I am a patriotic Brit. There you go, I said it. Phew.
In the last decade, patriotism has become an uncomfortable, thorny subject. It has been hijacked by the extremes. Populist political leaders, world over, have used it as a vehicle to carry people on their prejudices. And it has worked. Brilliantly.
In some cases, this is painfully obvious. American patriotism – the sort wielded by Trump and his base – is laced with entitlement and exceptionalism. Even the milder forms of American patriotism are caught up in the unpleasant aspects. It carries weight and influence, but there is a resistance. Unsurprisingly, it is growing out of America’s college and university campuses, with more and more students shunning traditional historical subjects to take international studies and learn second languages.
Patriotism in Britain is a different beast, but political extremes have tightened their grip. It has become a catalyst for populist movements, like Brexit, and been used to whip up hatred and division.
In turn, the left have abandoned it.
While some of the stories of Jeremy Corbyn’s uncomfortable relationship with his country were clearly falsehoods – his response to the Salisbury poisonings and inability to answer difficult questions on Northern Ireland allowed the image to take roots. Since then, several election post mortem examinations have pointed in that direction. It is clear to see how love of country binds together a lot of the issues Labour lost on.
It was little surprise to see Kier Starmer plant the Union Jack on the Labour Party’s front lawn this week. He used his first major speech as party leader to address the working class, ‘Red Wall’ voters that deserted them for Brexit in 2016 and the Tories in 2019.
While Starmer lays out his red, white and blue stall, we have a part to play too. Patriotism – for all of us – needs to be reclaimed.
Firstly – let’s be honest with ourselves – our past is uncomfortable. It just is. The debates around statues of unsavoury characters and buildings named after slave traders are difficult, painful and fraught – but they are necessary in our strides to make progress. I don’t quite know how I feel about what can be perceived as an eradication of history – but I know it can’t be easy, as a black person, to walk through Bristol city centre and under the shadow of a man held aloft who would have, at one time, enslaved you.
But to conflate that with patriotism is wrong headed. We should be able to confront those sensitivities – and be proud of the progress we have made.
For me, patriotism is about community. Pride in Britain is about pride in the role we have played in the last century. Defeating fascism in Europe – as much as that has become, ironically, a pin up moment for a far right ideology that has more in common with the minds we fought against – and from the rubble of which we built those most British of institutions, the NHS and the welfare system. Institutions designed to sit at the heart of our communities – where people come together and nobody is left to fall through the cracks.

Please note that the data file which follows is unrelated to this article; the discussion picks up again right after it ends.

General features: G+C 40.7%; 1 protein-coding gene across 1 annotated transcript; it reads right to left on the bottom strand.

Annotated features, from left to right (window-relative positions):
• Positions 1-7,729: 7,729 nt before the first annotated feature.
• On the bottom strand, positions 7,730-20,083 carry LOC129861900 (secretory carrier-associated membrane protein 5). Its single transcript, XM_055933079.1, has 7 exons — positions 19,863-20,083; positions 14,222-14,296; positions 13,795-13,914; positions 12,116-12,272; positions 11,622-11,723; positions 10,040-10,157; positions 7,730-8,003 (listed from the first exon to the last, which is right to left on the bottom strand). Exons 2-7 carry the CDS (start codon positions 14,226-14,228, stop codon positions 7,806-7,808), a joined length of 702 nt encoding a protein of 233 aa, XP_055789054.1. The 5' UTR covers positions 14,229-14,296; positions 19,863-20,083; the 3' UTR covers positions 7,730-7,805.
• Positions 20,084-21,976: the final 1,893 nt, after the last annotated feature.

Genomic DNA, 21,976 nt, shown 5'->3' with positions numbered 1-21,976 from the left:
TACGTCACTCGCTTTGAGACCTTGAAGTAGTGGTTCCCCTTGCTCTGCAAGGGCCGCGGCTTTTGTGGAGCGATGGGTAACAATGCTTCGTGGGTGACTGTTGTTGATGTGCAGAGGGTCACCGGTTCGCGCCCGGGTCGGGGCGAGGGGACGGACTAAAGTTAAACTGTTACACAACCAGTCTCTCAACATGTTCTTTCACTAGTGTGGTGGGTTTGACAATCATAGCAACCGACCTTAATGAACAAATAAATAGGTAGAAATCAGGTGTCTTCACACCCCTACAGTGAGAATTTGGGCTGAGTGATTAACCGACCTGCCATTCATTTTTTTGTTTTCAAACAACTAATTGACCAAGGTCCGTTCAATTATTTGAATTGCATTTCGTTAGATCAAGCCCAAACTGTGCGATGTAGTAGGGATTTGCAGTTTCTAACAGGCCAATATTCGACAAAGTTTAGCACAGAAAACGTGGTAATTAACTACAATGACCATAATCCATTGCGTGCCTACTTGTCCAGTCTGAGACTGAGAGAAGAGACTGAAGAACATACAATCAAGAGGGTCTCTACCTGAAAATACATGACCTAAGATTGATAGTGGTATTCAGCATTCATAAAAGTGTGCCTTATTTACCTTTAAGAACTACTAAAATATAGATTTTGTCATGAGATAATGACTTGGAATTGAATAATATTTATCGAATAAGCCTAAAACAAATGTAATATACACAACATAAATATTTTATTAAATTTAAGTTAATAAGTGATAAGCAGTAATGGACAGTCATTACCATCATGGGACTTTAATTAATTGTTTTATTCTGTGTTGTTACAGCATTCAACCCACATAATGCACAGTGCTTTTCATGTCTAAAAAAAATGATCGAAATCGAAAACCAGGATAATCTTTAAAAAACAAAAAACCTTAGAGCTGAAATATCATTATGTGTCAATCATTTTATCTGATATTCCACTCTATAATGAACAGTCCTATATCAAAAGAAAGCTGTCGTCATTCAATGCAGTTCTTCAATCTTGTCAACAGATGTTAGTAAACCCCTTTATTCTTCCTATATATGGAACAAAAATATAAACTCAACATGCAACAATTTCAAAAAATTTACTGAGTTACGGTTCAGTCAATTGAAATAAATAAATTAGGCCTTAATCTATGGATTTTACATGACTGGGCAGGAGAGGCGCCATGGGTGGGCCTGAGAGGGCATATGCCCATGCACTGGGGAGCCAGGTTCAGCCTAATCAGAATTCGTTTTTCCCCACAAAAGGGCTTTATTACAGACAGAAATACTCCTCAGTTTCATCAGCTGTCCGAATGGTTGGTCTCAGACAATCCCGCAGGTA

It is also wrongly conflated with isolationism. To love your family doesn’t mean you have to hate all others. To be house proud, doesn’t mean you want to tear other houses down. We don’t have to think we are better than others. We can know that we are stronger and safer when we are all strong and safe. If your house isn’t safe, it makes my house less safe by default. British has a tradition of recognising that – and setting up to lead the change. Entangling patriotism with exceptionalism and isolationism is a choice – they don’t have to come as a package.
The tussle for patriotism will be a defining factor in the next few years – so we need to have the conversation. On Sunday’s show, the Telegraph’s Benedict Spence and former Mirror editor Paul Connew join us to figure out who, if anyone, will win the day – and what it means to be a patriotic Brit in 2020.
There are no points available for recognising that the tussle for patriotism is central to the US election, and I imagine it will rear its head as we return to the Road to the White House. Ed Hardy and Greg Swenson join us as the legacy of the great Ruth Bader Ginsburg is laid before America and her death creates a political rupture.
And as the fall out from Chancellor Rishi Sunak’s winter economic plan continues, we’ll try and figure out how a patriotic tussle may affect a big, unexpected question facing Her Majesty the Queen this year. With the Monarch’s revenue increasingly dependant on income from tourists visiting their palaces, a summer in which no tourists were able to visit their palaces has left them… strapped for cash. So how do we plug the £35m hole – and do we actually want to?
See you in the morning.
Weekend Early Breakfast with Darryl Morris – Sat / Sun – 5am-7am.September 29, 2020 | No Comments